flooding

(via Birds Point New Madrid Floodway Joint Information Center facebook page/U.S. Army Corps of Engineers)

The Environmental Protection Agency is looking for possible water contamination in Southeastern Missouri, in the area affected by the Birds Point levee breach.

The U.S. Army Corps of Engineers blew up a Mississippi River levee at Birds Point on May 2 to protect upstream communities like Cairo, Ill.

The levee breach flooded 130,000 acres of Missouri farmland, including a confined animal feeding operation.

(Adam Allington/St. Louis Public Radio)

The Missouri State Treasurer is making low-interest loans available to over 40 counties trying to rebound from a string of weather-related disasters.

State Treasurer Clint Zweifel, who was in the St. Louis region Tuesday, says the loans will help homeowners and businesses qualify for loans in less than 24 hours.

Zweifel also says the new program will cut red tape and help qualified borrowers receive low-interest assistance loans in less than 24 hours.

(UPI/Bill Greenblatt)

President Obama has issued a disaster declaration for portions of Missouri affected by recent storms, tornadoes and flooding.

The disaster declaration makes federal funding available to affected individuals in St. Louis, Butler, Mississippi, New Madrid and Taney counties, according to a White House press release. Funding is also available for State and eligible local governments, along with certain private non-profit organizations.

(UPI/Bill Greenblatt)

Following the severe flooding and storms in Missouri this spring, Gov. Jay Nixon has asked the U.S. Department of Agriculture’s Farm Service Agency to begin their assessments of damage in 56 Missouri counties.

(U.S. Army Corps of Engineers video screen grab)

Updated 1 p.m. with news of river closure to traffic.

The Missouri National Guard and Missouri State Highway Patrol have performed countless water rescues during the flood of 2011. But late Thursday and early Friday, many of the soldiers and officers found themselves in need of rescue.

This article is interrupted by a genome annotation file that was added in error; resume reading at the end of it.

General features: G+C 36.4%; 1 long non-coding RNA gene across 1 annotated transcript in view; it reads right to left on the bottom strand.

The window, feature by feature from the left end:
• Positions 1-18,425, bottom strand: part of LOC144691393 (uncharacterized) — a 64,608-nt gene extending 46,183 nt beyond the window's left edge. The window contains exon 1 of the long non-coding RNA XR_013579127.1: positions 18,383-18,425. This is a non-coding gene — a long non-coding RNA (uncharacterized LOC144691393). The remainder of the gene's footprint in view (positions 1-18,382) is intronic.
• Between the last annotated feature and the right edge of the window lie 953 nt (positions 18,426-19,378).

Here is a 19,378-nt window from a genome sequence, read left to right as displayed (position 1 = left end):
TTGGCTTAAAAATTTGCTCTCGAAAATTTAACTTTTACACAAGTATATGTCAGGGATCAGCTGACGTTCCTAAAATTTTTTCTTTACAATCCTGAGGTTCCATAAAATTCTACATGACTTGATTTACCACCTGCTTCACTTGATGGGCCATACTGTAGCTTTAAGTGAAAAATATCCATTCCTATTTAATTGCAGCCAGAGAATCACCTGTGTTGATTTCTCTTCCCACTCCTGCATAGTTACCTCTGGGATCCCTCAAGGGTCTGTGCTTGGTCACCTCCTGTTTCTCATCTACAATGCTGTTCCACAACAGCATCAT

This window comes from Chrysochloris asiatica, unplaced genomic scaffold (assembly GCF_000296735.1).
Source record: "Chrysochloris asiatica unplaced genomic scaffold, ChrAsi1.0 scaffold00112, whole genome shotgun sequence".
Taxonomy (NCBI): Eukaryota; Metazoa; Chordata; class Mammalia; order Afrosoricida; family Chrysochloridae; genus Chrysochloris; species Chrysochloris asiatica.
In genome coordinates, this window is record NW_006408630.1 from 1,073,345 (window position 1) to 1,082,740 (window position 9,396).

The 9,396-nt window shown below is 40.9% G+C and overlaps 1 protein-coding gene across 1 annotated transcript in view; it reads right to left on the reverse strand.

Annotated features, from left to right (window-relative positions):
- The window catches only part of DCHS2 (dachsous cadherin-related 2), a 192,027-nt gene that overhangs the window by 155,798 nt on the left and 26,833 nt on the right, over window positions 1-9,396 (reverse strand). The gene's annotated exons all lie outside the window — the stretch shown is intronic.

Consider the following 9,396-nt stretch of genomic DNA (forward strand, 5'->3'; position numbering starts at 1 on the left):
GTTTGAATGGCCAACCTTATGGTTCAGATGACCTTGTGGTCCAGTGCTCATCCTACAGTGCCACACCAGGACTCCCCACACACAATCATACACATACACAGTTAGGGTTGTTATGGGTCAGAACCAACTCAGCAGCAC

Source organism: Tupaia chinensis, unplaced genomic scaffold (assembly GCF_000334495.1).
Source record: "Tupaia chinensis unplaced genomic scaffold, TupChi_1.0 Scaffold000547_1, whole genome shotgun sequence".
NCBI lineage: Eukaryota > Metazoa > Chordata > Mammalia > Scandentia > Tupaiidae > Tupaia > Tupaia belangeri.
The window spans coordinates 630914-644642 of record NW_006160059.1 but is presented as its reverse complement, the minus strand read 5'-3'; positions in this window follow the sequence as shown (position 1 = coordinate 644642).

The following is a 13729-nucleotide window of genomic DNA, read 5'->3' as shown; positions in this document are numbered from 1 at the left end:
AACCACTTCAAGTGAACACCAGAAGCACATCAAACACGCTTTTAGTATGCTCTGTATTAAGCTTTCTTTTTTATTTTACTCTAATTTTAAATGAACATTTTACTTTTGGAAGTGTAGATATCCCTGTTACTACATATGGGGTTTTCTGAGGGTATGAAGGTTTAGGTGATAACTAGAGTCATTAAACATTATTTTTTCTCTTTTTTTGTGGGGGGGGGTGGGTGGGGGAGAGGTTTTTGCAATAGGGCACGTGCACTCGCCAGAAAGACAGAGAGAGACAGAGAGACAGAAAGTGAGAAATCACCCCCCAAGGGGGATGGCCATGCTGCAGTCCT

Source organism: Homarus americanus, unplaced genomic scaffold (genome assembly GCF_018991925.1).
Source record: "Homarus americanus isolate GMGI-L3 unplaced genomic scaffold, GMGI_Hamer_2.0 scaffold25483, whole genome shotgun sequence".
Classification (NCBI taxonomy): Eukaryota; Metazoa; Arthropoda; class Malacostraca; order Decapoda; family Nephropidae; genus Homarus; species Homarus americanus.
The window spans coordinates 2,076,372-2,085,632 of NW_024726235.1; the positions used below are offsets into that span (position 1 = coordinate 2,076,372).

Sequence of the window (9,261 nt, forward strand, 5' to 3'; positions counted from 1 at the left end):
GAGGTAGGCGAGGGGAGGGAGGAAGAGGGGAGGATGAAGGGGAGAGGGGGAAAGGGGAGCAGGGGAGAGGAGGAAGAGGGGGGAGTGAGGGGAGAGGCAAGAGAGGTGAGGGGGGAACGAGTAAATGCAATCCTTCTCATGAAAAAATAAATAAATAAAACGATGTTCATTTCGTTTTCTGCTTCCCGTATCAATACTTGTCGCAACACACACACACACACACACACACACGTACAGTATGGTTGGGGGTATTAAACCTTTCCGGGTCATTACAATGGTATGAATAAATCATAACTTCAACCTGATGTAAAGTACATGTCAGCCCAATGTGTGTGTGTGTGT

(Jeff Williams/WSIU)

Updated with Gov. Nixon's request for a disaster declaration.

The decision by the Army Corps of Engineers to blast the levee at Birds Point appears to have brought some relief to Cairo, Ill., but the possibility of record crests continues all along the Mississippi River.

(UPI/Bill Greenblatt)

Missouri Senator Claire McCaskill says that while she sympathizes with southeast Missouri farmers whose land has been swamped by the Birds Point levee breach, a lawsuit filed on their behalf against the federal government will be difficult to win.

The lawsuit claims the government violated the farmers' rights by taking their land without adequate compensation.

(U.S. Army Corps of Engineers video screen grab)

The U.S. Army Corps of Engineers is continuing to blow holes into agricultural levees to relieve rising floodwater on the town of Cairo, Ill. (See video footage of today's second blast below).

However, sparing Cairo came at the expense of hundreds of millions of dollars of Missouri crops.

Ed Marshall farms about 8,000 acres in Mississippi County in southeast Missouri.  At this time of year he normally looks out on miles of corn and wheat, but right now, his view is different.

Updated 1:23 p.m. May 3 with information about lawsuit:

Via the Associated Press:

A group of 25 southeast Missouri farmers is suing the federal government over its decision to blow a hole in a levee, causing their farmland and houses to flood.

Cape Girardeau attorney J. Michael Ponder filed the lawsuit Tuesday, less than 24 hours after the U.S. Army Corps of Engineers detonated explosives on the Birds Point levee to ease pressure from the swelling Mississippi River.

(via Butler Miller)

Updated 10:30 p.m. May 2:

Around 10:15, the Army Corps of Engineers posted to its Facebook page that the first section of the levee had been breached.

Updated 5:58 p.m. May 2 with information that levee will be broken and additional information:

The U.S. Army Corps of Engineers plans to detonate the Birds Point levee in southern Missouri tonight.

Officials announced the decision this evening.

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